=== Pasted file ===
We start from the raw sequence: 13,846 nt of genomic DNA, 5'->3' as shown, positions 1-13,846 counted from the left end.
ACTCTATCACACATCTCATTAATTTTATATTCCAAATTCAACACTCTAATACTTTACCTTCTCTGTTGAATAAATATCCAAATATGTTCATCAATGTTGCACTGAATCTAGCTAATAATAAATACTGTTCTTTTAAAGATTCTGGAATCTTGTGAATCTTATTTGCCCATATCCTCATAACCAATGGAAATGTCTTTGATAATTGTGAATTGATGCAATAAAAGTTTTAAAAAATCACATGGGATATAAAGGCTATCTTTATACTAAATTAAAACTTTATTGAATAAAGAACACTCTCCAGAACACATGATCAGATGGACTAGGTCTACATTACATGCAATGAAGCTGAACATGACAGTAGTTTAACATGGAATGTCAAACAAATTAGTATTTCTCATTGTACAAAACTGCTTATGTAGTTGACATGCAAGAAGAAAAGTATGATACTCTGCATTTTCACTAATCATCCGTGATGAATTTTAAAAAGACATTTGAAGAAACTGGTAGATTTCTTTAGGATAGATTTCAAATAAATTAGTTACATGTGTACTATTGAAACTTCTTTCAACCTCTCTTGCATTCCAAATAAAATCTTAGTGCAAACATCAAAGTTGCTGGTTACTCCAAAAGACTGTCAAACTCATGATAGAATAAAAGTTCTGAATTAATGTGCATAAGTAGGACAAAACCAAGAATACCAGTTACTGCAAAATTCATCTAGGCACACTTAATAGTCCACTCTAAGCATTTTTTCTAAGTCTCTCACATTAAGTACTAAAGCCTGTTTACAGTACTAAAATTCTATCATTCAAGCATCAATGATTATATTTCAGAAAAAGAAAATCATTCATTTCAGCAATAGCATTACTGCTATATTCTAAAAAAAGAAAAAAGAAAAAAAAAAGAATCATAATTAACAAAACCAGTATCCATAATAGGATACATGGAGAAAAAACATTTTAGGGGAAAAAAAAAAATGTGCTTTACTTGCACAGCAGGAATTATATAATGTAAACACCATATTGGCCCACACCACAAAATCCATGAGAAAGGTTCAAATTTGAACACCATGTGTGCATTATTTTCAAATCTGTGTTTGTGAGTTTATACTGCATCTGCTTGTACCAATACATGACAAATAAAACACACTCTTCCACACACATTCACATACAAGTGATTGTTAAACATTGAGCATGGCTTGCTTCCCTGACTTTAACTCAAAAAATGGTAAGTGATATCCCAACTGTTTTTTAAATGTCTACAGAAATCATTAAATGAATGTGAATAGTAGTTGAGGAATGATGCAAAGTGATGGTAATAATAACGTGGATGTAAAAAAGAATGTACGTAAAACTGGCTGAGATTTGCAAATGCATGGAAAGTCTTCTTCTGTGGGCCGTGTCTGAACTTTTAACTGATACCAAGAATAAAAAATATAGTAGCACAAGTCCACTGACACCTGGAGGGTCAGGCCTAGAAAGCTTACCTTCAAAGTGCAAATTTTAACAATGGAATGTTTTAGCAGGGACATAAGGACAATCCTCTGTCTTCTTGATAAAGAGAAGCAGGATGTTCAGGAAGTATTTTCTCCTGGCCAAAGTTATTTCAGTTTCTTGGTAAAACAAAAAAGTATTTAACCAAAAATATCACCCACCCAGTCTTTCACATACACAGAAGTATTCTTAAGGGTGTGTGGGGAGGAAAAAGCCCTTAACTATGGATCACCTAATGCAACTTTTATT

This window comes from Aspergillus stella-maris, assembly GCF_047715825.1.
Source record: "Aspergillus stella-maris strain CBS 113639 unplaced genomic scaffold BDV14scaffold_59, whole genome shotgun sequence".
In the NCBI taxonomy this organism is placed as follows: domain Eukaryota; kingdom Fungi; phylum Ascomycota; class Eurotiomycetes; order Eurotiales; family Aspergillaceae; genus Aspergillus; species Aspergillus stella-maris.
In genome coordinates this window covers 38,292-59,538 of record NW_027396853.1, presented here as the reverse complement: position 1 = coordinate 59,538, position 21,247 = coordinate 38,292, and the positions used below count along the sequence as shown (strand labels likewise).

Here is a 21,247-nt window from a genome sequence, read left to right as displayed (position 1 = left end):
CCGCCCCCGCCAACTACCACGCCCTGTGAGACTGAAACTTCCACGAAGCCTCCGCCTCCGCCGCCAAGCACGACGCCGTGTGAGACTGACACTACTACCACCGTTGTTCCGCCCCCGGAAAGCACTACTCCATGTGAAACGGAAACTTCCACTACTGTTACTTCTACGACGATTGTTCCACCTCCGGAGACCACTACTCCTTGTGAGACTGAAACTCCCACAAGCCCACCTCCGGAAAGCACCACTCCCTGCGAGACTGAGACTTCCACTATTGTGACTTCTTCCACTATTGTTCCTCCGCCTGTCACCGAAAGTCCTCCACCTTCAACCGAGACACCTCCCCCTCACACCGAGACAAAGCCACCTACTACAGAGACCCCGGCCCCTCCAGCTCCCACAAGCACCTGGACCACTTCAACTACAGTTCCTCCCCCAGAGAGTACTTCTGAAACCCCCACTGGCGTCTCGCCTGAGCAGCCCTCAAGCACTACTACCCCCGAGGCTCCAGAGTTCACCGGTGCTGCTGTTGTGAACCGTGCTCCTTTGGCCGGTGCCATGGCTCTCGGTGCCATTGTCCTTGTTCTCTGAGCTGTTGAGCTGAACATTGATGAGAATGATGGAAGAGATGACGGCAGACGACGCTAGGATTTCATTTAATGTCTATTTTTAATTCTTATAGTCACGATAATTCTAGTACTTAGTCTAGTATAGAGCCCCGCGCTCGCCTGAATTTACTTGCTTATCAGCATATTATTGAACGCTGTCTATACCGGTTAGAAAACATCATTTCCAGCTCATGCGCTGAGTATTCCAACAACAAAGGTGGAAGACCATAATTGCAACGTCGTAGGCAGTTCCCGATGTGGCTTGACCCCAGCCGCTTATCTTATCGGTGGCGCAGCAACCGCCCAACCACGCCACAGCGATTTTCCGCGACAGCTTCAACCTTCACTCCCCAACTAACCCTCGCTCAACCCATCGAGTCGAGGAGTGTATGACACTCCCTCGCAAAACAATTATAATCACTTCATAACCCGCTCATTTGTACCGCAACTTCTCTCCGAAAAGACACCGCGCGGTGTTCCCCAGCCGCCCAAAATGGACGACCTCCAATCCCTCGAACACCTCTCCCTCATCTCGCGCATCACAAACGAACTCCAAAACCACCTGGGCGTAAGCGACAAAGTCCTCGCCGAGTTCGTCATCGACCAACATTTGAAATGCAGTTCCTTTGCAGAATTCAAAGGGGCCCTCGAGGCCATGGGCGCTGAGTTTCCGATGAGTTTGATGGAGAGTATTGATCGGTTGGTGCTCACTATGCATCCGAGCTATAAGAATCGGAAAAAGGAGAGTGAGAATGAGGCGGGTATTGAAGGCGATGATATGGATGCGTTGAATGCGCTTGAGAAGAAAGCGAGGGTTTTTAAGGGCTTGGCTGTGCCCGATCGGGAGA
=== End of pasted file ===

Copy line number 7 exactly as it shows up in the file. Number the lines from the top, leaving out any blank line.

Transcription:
Here is a 21,247-nt window from a genome sequence, read left to right as displayed (position 1 = left end):